Spuyten Duyvil business bakes gluten-free goods with pure love


Derrick Paez loved his wife, Monika Kusinka-Paez, so much he invented chickpea pasta just for her.

Well not really, but it was one of the couple’s first successful gluten-free experiments. Now settled in Spuyten Duyvil for the last 17 years, the Paezs have just opened the doors to their gluten-free bakery, 3x3kitchen.

The bakery opened in what Kusinka-Paez referred to as a soft launch March 23 because she and Derrick were still adjusting to the goods they offer.

Kusinka-Paez has an intolerance that makes digesting the gluten found in bread, pasta and most flour-based foods difficult. Her husband is a chef, professionally trained at the Culinary Insitute of America, so, when they met in 2000 they experimeted to find gluten-free recipes they both enjoy.

The chickpea pasta came after Kosinka-Paez came back from a trip to India and brought back ideas for new flavor combinations and ingredients. Paez said she inspired him, which eventually led to his creation of the pasta made from chickpeas, which they strung up all around their first apartment in Astoria to dry.

The pair started selling their gluten-free baked goods at the Riverdale Y Sunday Market four years ago. It was fulfilling a lifelong dream for them.

Their inspiration has drawn from their shared life experiences.

In their travels, they stayed in the town of Marta, Texas, which had a population of 1,700 and everything was closed from Monday through Wednesday, leaving the Paezs with few food options. They began frequenting a little shop entitled Para Llevar — “to go” in Spanish — which had a selection offering healthy, upscale meals.

This sparked an idea in Kusinka-Paez. She wanted to create and sell gluten-free family style meals. This idea led the couple to the farmer’s market scene. In the process, they realized their strength was in creating gluten-free baked goods, so they put aside the family-style meal idea.

But Kusinka-Paez said she has not given up on her idea and plans to bring family-style meals to her store someday.

“We’re very passionate about what we do. We want people to know you can taste and feel and get that same experience each time you come,” Paez said.

Paez’s experiments require a great deal of food science. Kusinka-Paez says he’s dedicated to his process and it’s always ongoing. Paez said the process has allowed him to unlearn everything he thought he knew about cooking and have fun. 

“Understanding the flours and the blends and how they work together, understanding how they react when baking is key,” Paez said.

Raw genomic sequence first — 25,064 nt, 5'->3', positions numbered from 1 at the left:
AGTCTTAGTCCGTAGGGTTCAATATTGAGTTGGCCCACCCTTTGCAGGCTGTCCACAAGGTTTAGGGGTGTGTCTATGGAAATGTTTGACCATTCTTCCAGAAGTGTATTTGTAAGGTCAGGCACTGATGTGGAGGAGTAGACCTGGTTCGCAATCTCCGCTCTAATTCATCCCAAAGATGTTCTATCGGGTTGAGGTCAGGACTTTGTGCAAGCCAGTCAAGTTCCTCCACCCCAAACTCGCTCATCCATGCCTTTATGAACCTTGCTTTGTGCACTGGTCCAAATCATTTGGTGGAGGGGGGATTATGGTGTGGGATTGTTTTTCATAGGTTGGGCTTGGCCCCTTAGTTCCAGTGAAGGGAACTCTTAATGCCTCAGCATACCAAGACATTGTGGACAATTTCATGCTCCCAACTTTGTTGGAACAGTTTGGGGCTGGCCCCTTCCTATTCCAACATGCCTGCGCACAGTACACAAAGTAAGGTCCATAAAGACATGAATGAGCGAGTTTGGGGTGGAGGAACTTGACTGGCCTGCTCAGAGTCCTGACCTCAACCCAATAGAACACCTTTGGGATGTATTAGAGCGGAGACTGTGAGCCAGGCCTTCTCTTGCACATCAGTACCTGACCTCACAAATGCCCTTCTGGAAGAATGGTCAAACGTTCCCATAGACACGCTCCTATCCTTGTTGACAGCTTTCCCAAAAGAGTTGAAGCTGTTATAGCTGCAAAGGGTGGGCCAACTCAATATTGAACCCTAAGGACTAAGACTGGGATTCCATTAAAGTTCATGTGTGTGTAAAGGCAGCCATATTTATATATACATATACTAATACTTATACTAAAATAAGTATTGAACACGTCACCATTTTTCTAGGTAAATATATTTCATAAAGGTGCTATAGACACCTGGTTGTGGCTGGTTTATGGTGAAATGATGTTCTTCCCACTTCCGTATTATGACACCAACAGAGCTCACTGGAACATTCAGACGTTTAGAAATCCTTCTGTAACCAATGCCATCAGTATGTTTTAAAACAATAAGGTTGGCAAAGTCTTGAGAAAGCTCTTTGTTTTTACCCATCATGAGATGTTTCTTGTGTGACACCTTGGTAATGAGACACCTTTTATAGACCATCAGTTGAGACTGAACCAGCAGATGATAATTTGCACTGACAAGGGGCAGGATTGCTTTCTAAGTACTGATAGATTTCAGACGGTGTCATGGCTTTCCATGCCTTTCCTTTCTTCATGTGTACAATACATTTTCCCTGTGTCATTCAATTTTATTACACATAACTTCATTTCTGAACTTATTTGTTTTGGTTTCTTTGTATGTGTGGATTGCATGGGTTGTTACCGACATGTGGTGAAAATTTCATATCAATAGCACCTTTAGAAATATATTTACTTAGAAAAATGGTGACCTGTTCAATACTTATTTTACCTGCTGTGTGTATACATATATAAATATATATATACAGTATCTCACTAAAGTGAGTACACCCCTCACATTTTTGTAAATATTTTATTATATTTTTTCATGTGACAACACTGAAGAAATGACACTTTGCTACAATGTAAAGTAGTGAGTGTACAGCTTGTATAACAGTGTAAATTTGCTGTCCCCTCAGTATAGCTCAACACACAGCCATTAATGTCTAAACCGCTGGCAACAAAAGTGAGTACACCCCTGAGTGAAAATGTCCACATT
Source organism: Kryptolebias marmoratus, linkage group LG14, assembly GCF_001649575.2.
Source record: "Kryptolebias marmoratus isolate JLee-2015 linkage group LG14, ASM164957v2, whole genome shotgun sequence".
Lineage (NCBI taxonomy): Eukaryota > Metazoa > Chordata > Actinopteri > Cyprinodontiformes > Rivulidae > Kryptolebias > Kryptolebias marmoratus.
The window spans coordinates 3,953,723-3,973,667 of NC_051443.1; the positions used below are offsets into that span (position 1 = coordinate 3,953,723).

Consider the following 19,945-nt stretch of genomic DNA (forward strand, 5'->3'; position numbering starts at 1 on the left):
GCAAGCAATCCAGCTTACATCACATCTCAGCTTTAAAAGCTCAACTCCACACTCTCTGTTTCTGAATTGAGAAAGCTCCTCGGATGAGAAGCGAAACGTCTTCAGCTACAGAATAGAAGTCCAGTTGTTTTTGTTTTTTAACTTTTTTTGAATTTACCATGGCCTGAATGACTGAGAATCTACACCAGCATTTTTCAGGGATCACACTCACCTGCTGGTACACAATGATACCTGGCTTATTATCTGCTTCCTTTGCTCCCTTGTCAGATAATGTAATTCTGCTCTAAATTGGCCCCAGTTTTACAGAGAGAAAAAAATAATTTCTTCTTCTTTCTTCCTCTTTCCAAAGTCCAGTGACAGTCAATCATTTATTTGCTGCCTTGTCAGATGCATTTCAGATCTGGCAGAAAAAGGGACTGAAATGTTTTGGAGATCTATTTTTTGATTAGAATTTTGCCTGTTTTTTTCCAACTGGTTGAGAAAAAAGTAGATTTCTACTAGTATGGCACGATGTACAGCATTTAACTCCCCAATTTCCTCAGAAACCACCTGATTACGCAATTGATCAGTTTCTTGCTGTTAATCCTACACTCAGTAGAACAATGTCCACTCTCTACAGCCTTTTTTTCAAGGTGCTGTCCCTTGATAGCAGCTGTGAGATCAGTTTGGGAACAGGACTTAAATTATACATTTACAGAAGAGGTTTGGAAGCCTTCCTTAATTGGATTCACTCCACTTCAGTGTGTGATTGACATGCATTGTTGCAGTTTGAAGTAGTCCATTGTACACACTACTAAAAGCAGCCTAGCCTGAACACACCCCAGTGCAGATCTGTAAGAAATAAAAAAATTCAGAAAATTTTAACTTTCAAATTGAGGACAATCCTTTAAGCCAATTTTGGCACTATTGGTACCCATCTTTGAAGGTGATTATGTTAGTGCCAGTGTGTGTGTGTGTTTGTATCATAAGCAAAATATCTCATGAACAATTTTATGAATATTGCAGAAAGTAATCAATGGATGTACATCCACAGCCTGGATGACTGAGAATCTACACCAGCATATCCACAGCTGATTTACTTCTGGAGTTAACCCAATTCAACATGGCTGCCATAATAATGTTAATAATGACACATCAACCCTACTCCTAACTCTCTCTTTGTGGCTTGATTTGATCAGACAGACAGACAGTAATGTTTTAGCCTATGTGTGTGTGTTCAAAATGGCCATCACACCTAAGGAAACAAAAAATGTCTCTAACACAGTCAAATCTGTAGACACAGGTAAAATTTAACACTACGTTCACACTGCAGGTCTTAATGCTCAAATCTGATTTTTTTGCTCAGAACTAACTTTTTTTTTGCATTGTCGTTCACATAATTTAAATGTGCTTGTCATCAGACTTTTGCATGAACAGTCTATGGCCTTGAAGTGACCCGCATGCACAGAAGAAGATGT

Kusinka-Paez said her husband labors in the kitchen coming up with new recipes, and he critiques his experiments, but she insists she’s loved all of his cooking, experiments and all.

Their current menu includes items like cinnamon rolls, apple turnovers, ginger snaps, sourdough bread, and carrot turmeric muffins.

When they first began working at the farmer’s markets, Kusinka-Paez said, it was a lot of work and, over the course of their four years, she has questioned whether they were doing the right thing.

They have two children — now 13 and 17 — but leaving them alone for whole weekends when they were younger was difficult for Kusinka-Paez. Not to mention the toll it took on her body in the early days, standing for two days straight after being used to sitting every day, all day.

Kusinka-Paez grew up on a farm in Poland and, before moving to America, eating gluten-free was not a thought in her mind. In fact, one of her first culture shocks after moving to America was cornflakes. She grew up eating cornflakes nearly every day and in her excitement to see cornflakes in the store, she was horrified and disappointed to find they were covered in sugar.

“I don’t eat cornflakes to this day. I think it’s a crime that people are deprived of the natural flavors of everything,” Kusinka-Paez said.

The Paezs use locally sourced ingredients and unrefined sugars.

Making their menu for the farmer’s market all those years ago, they started with foods they knew were already common, like a muffin, which they didn’t feel needed to be reinvented so much as modified to fit their standards.

“Our biggest pleasure is that we serve a purpose,” Paez said. “It’s not just that we’re bakers, we find a lot of people with (gluten allergies), so the purpose is serving that market,”

How their store ended up an eight-minute bike ride from their home was purely coincidental.

They searched all over Westchester, through the Bronx and into Brooklyn. Storefronts on places like Riverdale Avenue were too expensive or needed more renovations than the pair could afford.

Kusinka-Paez said she’d all but given up hope when she turned down Fieldston Road and saw the sign about the space for lease.

“I think we happen to be in the right place in the right time,” Paez said.

The restaurant will host its grand opening May 22 at 3601 Fieldston Road.

Derrick Paez Monika Kusinka-Paez 3x3kitchen Gluten-free bakery Spuyten Duyvil Chickpea pasta Gluten-free baked goods Riverdale Y Sunday Market Family-style meals Local ingredients Unrefined sugars Culinary Institute of America Grand opening